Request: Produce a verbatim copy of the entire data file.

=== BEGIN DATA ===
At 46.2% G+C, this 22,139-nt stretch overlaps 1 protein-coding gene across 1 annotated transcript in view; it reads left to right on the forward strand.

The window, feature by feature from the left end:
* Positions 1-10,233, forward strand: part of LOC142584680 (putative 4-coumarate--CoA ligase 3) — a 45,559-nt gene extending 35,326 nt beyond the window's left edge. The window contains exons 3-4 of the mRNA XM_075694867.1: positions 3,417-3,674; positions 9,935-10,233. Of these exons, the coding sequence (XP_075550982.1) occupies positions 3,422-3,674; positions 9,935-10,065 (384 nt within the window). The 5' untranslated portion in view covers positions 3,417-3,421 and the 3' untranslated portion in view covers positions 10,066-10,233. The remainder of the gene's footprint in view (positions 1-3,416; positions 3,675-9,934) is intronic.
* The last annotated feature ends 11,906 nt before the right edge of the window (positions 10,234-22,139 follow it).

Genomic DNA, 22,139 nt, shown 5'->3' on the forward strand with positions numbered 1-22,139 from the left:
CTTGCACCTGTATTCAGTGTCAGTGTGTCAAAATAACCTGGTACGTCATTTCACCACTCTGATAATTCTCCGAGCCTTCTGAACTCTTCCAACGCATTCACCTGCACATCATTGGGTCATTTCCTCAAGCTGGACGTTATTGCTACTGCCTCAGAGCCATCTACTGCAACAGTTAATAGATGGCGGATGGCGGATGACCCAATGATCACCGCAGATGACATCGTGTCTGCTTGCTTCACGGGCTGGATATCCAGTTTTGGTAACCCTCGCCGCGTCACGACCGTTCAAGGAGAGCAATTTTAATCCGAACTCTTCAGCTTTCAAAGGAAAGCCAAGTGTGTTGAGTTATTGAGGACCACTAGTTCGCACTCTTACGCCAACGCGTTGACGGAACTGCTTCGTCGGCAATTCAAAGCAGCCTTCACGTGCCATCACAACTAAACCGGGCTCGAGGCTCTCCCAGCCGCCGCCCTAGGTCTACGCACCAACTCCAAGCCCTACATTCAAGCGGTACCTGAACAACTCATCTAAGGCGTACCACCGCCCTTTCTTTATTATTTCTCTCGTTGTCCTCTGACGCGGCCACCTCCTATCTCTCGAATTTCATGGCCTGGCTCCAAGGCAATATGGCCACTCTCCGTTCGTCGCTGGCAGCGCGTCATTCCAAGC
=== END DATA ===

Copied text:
At 46.2% G+C, this 22,139-nt stretch overlaps 1 protein-coding gene across 1 annotated transcript in view; it reads left to right on the forward strand.

The window, feature by feature from the left end:
* Positions 1-10,233, forward strand: part of LOC142584680 (putative 4-coumarate--CoA ligase 3) — a 45,559-nt gene extending 35,326 nt beyond the window's left edge. The window contains exons 3-4 of the mRNA XM_075694867.1: positions 3,417-3,674; positions 9,935-10,233. Of these exons, the coding sequence (XP_075550982.1) occupies positions 3,422-3,674; positions 9,935-10,065 (384 nt within the window). The 5' untranslated portion in view covers positions 3,417-3,421 and the 3' untranslated portion in view covers positions 10,066-10,233. The remainder of the gene's footprint in view (positions 1-3,416; positions 3,675-9,934) is intronic.
* The last annotated feature ends 11,906 nt before the right edge of the window (positions 10,234-22,139 follow it).

Genomic DNA, 22,139 nt, shown 5'->3' on the forward strand with positions numbered 1-22,139 from the left:
CTTGCACCTGTATTCAGTGTCAGTGTGTCAAAATAACCTGGTACGTCATTTCACCACTCTGATAATTCTCCGAGCCTTCTGAACTCTTCCAACGCATTCACCTGCACATCATTGGGTCATTTCCTCAAGCTGGACGTTATTGCTACTGCCTCAGAGCCATCTACTGCAACAGTTAATAGATGGCGGATGGCGGATGACCCAATGATCACCGCAGATGACATCGTGTCTGCTTGCTTCACGGGCTGGATATCCAGTTTTGGTAACCCTCGCCGCGTCACGACCGTTCAAGGAGAGCAATTTTAATCCGAACTCTTCAGCTTTCAAAGGAAAGCCAAGTGTGTTGAGTTATTGAGGACCACTAGTTCGCACTCTTACGCCAACGCGTTGACGGAACTGCTTCGTCGGCAATTCAAAGCAGCCTTCACGTGCCATCACAACTAAACCGGGCTCGAGGCTCTCCCAGCCGCCGCCCTAGGTCTACGCACCAACTCCAAGCCCTACATTCAAGCGGTACCTGAACAACTCATCTAAGGCGTACCACCGCCCTTTCTTTATTATTTCTCTCGTTGTCCTCTGACGCGGCCACCTCCTATCTCTCGAATTTCATGGCCTGGCTCCAAGGCAATATGGCCACTCTCCGTTCGTCGCTGGCAGCGCGTCATTCCAAGC